After he’d gone, all that was left in the bedsit was:
A half emptied bookcase.
The stain of brown whisky at the bottom of the glass.
Rumpled sheets on his side of the bed.
After he’d gone, she lay on the sofa, coiled cobra-like, listening for the step of his feet returning up the stairwell. The click of his key turning in the lock. But the only sounds were the shuffle of Marjorie-next door making her way to the bathroom; the thunderous descent of Dec from upstairs and his friends heading out to the pub.
After he’d gone, each second that passed expanded longer than the last. The glowing red numbers on the digital clock moved the evening forward in freeze frame. The sodium-glare outside her window shone on a world of revellers, singing and dancing through the night.
After he’d gone, all that was left in the morning was a rumpled emptiness. The stain of betrayal of their life that never was. All that remained was a half-life. But since that was all she was left with, she uncoiled herself from the couch, and took herself to the shower.
A life half-lived is better than none.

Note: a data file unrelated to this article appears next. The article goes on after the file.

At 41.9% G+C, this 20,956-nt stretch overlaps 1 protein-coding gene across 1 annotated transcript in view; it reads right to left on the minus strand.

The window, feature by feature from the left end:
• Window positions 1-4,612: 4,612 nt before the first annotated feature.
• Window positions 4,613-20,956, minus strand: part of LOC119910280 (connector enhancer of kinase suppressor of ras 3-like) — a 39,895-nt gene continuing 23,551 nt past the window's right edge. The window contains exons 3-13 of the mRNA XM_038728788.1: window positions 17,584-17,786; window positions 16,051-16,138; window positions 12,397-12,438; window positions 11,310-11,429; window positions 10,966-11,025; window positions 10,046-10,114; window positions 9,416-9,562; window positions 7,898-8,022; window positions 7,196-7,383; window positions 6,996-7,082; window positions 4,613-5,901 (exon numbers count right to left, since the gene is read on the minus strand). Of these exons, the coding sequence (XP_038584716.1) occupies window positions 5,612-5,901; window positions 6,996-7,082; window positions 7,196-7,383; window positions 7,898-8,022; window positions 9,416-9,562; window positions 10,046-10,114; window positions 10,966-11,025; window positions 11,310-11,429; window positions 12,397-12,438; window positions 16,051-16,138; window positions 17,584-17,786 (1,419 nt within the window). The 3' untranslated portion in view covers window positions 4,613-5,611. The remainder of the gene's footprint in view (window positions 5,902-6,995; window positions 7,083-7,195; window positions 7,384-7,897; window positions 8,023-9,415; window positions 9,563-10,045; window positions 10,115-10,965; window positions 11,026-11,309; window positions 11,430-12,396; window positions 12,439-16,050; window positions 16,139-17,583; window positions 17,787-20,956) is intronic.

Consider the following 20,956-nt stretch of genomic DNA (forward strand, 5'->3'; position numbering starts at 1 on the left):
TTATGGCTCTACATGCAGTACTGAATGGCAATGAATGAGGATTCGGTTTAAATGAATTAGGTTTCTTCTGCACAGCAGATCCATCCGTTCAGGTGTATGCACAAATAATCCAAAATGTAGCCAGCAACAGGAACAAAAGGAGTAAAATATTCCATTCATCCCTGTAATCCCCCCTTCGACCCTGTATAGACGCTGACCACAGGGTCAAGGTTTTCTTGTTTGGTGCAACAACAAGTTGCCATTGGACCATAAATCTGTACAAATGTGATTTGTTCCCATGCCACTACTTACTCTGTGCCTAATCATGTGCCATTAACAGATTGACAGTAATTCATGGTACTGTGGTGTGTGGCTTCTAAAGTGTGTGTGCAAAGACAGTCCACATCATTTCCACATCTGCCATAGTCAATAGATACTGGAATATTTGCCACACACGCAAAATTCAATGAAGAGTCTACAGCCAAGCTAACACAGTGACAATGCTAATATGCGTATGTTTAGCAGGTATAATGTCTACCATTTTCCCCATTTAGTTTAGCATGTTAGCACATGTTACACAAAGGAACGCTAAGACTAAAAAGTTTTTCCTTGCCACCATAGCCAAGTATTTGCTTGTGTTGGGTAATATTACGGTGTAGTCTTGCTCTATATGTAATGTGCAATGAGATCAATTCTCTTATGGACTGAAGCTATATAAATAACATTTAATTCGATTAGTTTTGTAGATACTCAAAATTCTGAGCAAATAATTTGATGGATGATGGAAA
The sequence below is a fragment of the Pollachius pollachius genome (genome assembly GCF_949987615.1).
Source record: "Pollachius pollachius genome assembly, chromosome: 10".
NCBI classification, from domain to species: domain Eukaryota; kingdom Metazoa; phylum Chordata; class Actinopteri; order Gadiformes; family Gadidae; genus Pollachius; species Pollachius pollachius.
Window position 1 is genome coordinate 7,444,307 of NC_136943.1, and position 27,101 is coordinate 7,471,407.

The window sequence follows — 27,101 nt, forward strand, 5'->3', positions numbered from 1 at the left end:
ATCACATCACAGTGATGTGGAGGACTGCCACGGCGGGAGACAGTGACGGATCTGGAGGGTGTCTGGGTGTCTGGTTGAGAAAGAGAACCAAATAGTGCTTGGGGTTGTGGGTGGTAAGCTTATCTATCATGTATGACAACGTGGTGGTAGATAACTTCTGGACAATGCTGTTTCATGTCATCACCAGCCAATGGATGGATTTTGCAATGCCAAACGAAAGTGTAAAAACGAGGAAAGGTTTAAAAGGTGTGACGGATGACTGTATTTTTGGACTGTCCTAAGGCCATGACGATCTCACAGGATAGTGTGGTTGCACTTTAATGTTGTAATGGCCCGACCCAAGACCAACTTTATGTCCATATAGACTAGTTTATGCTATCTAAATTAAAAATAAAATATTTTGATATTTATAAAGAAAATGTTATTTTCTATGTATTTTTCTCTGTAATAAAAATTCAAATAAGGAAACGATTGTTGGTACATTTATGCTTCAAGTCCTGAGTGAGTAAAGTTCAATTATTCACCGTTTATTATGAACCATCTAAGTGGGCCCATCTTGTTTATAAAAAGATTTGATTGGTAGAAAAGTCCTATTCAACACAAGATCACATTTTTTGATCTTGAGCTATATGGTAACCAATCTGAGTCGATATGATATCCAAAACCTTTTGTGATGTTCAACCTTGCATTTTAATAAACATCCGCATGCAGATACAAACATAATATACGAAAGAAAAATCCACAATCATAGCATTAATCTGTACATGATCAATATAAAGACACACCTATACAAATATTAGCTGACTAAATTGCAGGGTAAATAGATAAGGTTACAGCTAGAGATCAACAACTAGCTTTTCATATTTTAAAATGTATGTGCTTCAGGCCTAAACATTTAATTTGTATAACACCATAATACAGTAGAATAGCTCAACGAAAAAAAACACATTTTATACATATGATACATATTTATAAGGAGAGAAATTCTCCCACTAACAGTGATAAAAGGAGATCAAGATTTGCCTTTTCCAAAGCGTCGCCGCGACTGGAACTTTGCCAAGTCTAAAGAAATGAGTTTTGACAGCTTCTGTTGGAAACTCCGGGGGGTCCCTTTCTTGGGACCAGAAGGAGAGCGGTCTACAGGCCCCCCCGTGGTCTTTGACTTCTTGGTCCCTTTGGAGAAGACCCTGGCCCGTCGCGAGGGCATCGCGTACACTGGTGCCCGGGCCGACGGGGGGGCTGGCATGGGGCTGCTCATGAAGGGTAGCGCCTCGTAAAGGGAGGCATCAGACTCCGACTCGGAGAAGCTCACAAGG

It cain’t be my fault. I weren’t even there. You cain’t blame me. So I made a few off-tha-wall comments. I painted a picture to make ma point. Every right-minded individual knows I weren’t serious. T’aint nothing to do with me.
Don’t look at me. I’m a teacher,not a social worker. I’m just glad if they make it into school. I can’t be held responsible for what they do outside. That’s their parents’ job isn’t it?
How is this my fault? With my slender majority, I can’t afford to ignore public opinion. I’m too junior to have a voice. If I speak out on controversial subjects too soon, that’s my career down the pan. Besides, it’s impossible to legislate for this sort of thing isn’t it?
Whatcha looking at me for? All I did was serve him. I’ve got a business to run. Gotta feed my family haven’t I? I only give the public what they want. What they do with the merchandise after is up to them. So don’t you come round here and point that finger at me.
Don’t you go saying it’s my fault. I gave that boy everything he ever wanted. Love and kindness, all the toys he ever needed, a gun to celebrate reaching manhood. Sure he’s spend the last few years in his bedroom in front of the computer. But doesn’t every kid? What can you do about it?
Why does everyone always look at me like that? Like I’m a fracking alien? Mum and those bastards at school were always on my case. The politicos pretended to help, but they lied. The Radio Lady was right, Cylons are real. I had to stop them. So I went to the only man I could trust, got what I needed, and hunted them all down. You’re too blind to see the truth is’all.
It’s not my fault. You can’t blame me.
Another of my writing course friends has just achieved success by winning a first novel competition run by Hookline books.
The Partridge and the Pelican by Rachel Crowther, will be published in April. More details then. But in the meantime, congratulations Rachel!